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Emily Brennan, a Barrett, The Honors College student majoring in biological sciences and anthropology, says her work with a student-led health-care organization has helped her see people experiencing homelessness through new eyes.
Brennan is executive secretary of Student Health Outreach for Wellness (SHOW), an interprofessional, student-run health-care initiative that provides care to vulnerable people who otherwise may not have access to it.
“Being a member of SHOW has helped me to look at people experiencing homelessness, as well as other vulnerable populations. I have learned to connect with these people, hear their stories and understand how they are regular people who are going through difficult times in life. Hearing stories about the impact some of our events and programs have had on their lives increases my desire to try to help, as well as try to eliminate the stigma surrounding people who are experiencing homelessness,” she said.
Her involvement with SHOW also has brought her leadership and mentorship opportunities and personal satisfaction.
“It is extremely rewarding to be able to see, through our health education programs, how we can help educate people about their health, and what they can do to stay healthy,” she said.
SHOW started in 2013 as a collaboration among Arizona State University, University of Arizona and Northern Arizona University. It aims to mitigate the barriers that vulnerable populations face in finding continual access to care. Since its inception, SHOW has provided care to thousands of patients at a clinic near downtown Phoenix.
SHOW provides free integrated behavioral and physical health care, preventative holistic care and educational health programming aimed at helping patients to self-manage chronic disease.
Students work collaboratively under a preceptor team of various disciplines to deliver comprehensive and patient-centered health care services. SHOW also promotes health and wellness through social workers, outreach activities and more. Small research grants and donations fund SHOW.
SHOW currently is recruiting volunteers and members for its six student-run committees, including Research and Quality Assurance, Volunteer and Human Resources, Programming and Special Events, Fund Development and Sustainability, Marketing and Media, and Clinical Operations. Students with any major, not just those that are healthcare or medical related, may volunteer for SHOW. The organization not only needs students with an interest in health care to work with patients, but also students in the areas of journalism, marketing, computer science and event management to help with communications, fundraising, outreach, web development and event coordination. Volunteers who have been active in SHOW may apply for committee leadership positions.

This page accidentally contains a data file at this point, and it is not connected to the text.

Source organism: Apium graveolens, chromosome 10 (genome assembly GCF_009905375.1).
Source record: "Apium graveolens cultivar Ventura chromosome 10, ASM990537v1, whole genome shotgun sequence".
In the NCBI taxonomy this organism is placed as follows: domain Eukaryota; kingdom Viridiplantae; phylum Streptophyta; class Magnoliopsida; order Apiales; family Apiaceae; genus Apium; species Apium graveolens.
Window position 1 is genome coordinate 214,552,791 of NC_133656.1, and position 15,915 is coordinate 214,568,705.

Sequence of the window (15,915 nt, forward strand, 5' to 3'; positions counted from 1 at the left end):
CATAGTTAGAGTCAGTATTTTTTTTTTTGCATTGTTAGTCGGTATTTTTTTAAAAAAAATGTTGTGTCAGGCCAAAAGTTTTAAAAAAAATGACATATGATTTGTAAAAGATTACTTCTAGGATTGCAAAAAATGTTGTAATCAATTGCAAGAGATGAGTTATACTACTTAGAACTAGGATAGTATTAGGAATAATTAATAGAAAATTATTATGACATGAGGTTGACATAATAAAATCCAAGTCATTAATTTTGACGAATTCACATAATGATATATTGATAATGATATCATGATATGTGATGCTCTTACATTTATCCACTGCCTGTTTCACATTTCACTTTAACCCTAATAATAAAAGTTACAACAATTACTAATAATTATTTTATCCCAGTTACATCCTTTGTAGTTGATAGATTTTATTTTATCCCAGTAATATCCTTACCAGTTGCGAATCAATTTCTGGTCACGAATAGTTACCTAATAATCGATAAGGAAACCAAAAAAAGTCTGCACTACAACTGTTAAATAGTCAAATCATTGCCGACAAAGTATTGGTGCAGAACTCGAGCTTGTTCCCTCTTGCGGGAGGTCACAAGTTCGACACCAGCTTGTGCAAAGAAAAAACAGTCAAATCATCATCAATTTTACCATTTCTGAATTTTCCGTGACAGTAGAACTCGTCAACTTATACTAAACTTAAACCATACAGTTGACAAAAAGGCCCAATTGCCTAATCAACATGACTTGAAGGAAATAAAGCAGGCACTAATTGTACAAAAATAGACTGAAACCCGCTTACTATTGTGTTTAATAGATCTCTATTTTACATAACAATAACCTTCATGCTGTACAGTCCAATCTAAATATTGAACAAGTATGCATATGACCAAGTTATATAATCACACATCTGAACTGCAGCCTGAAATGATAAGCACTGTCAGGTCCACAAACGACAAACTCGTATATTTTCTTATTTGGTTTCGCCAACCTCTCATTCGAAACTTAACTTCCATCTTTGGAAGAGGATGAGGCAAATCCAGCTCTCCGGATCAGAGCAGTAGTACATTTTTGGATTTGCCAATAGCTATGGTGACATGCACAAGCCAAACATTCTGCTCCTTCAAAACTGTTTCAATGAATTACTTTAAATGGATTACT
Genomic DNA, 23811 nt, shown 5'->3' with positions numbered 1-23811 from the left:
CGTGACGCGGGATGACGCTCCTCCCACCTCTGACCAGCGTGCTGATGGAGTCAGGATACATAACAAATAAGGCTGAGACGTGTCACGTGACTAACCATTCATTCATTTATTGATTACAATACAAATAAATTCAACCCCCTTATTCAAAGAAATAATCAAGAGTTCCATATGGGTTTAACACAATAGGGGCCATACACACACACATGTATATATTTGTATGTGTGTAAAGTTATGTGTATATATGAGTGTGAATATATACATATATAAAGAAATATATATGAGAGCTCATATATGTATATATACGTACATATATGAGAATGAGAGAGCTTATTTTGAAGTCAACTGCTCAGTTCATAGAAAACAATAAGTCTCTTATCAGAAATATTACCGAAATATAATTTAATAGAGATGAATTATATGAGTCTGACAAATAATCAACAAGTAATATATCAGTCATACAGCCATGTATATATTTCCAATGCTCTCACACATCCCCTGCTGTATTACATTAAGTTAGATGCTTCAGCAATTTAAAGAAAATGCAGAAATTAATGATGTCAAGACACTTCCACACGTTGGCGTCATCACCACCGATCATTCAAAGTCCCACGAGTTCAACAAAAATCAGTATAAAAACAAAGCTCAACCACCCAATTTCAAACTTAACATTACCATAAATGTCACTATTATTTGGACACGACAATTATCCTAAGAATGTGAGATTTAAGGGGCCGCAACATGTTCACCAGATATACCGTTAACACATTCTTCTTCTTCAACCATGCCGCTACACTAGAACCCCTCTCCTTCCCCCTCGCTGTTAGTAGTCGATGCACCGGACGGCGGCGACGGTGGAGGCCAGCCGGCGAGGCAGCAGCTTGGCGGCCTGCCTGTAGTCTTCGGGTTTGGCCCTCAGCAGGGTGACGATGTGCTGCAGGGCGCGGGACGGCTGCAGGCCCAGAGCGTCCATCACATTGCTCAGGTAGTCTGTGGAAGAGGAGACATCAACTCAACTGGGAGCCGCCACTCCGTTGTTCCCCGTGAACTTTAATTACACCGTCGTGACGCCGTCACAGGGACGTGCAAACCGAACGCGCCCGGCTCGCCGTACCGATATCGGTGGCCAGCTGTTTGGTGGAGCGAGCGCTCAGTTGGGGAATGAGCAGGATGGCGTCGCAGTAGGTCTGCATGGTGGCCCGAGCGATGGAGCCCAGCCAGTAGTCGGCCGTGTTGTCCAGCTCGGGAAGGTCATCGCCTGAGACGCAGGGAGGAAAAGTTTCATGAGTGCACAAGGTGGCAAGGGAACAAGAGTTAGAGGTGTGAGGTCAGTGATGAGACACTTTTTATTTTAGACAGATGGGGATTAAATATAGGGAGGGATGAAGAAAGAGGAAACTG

Brennan said some goals for this year include setting up a new clinic in Mesa, beginning a street medicine initiative and continuing health education programs. Another focus will be participating in the Hotspotting Learning Collaborative, an annual program that trains interdisciplinary teams of professional students from schools around the country to work with complex medical and social needs using a patient-centered approach.
SHOW aslo will host its 5th annual Health Fair for people experiencing homelessness near downtown Phoenix in October and the Mill Avenue Health Outreach Fair for vulnerable and homeless populations in Tempe in the fall.
Ross Johnson, a Barrett student majoring in biology, has been involved with SHOW for over two years and serves as student director of clinical operations. He plans to attend medical school next year. Through his work with SHOW, Johnson was able to complete his honors thesis at the end of his sophomore year in 2017.
"SHOW is an interprofessional health clinic with 11 different disciplines. After working with SHOW for over a year, I became extremely interested in interprofessional clinics and how they operate around the country. This led to my thesis, 'The Comparative Analysis of Interprofessional Clinic Models,' which looked at different clinic modes in order to make recommendations for the SHOW clinic. The primary reader was the program director of SHOW, Liz Harrell, and she helped steer the project in the right direction," Johnson said.
“My greatest learning experience, professional and leadership growth has come from SHOW,” added Johnson, who has volunteered as a patient navigator assisting patients in the clinic, an assistant in the pharmacy and a coordinator for health fairs.
Students interested in volunteering for SHOW may contact the organization at email@example.com.